Hundreds of Afghan security force members have fled into neighbouring Tajikistan in the face of Taliban advances since the United States vacated its main Afghan base, centrepiece of US and NATO might for almost two decades in the country, as part of a plan to withdraw all foreign troops by September 11.
On Sunday, more than 1,000 Afghan security personnel retreated across the northern border into Tajikistan after Taliban advances, the Tajik border guard service said, while dozens of others were captured by the insurgents.
In the face of a re-energised Taliban assault Afghan government forces are abandoning their posts, but the fight is far from over as the Taliban is also rumoured to be taking heavy losses.
Hundreds of Afghan soldiers are either surrendering or running away from the continuing intensified Taliban assault, which has allowed the group to gain a dozen districts across northern Afghanistan.
The Taliban’s recent campaign, which has evoked memories of its 1996 takeover of Kabul, the Afghan capital, is happening amid the US-led NATO withdrawal from the war-torn country.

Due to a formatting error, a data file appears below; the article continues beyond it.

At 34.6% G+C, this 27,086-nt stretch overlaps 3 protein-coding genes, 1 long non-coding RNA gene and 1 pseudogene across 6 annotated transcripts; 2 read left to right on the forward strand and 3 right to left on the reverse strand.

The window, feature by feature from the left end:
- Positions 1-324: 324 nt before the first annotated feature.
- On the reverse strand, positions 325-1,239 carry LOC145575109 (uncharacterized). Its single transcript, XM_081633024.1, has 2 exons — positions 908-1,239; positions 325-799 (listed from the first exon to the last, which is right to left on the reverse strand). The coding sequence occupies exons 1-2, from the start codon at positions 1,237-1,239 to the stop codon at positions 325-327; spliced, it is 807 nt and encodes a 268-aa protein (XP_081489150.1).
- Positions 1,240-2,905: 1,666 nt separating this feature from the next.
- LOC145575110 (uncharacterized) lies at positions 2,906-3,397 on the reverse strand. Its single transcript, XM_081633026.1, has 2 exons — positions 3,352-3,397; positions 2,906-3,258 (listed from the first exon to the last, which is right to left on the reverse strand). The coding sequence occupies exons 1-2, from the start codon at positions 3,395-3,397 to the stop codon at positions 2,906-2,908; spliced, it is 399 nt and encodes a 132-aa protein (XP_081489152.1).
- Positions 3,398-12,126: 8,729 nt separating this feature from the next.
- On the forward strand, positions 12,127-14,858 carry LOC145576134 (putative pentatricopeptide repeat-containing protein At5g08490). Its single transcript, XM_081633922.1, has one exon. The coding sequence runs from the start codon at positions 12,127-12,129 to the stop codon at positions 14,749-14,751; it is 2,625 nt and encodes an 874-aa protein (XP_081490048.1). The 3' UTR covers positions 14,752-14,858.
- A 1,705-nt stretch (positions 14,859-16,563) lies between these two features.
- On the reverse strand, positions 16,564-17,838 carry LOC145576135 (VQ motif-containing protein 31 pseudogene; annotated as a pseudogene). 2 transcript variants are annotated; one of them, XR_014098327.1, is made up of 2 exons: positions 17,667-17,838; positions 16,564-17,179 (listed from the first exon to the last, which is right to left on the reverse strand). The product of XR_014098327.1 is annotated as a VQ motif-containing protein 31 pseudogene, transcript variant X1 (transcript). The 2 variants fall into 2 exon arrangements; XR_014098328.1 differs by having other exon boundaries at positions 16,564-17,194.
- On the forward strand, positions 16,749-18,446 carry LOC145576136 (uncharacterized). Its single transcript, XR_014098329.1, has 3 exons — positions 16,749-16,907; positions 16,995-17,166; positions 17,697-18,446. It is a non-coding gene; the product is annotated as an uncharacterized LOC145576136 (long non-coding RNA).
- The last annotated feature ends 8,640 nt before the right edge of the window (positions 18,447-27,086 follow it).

Obaidullah Baheer, an Afghan political analyst and a lecturer of Transitional Justice at the American University in Kabul, sees multiple reasons for why central government forces are abandoning their posts in the tenacity of Taliban’s attacks. The Afghan government denies reports that its soldiers have left their posts to escape from Taliban attacks.
Instead of executing and imprisoning Afghan soldiers, the Taliban is using two main tactics to persuade troops that a willing surrender is “a safe option” for them. Firstly, by establishing direct contacts with Afghan forces, the Taliban pledges to troops that if they surrendered they would be left alive and even given allowances to return to their homelands.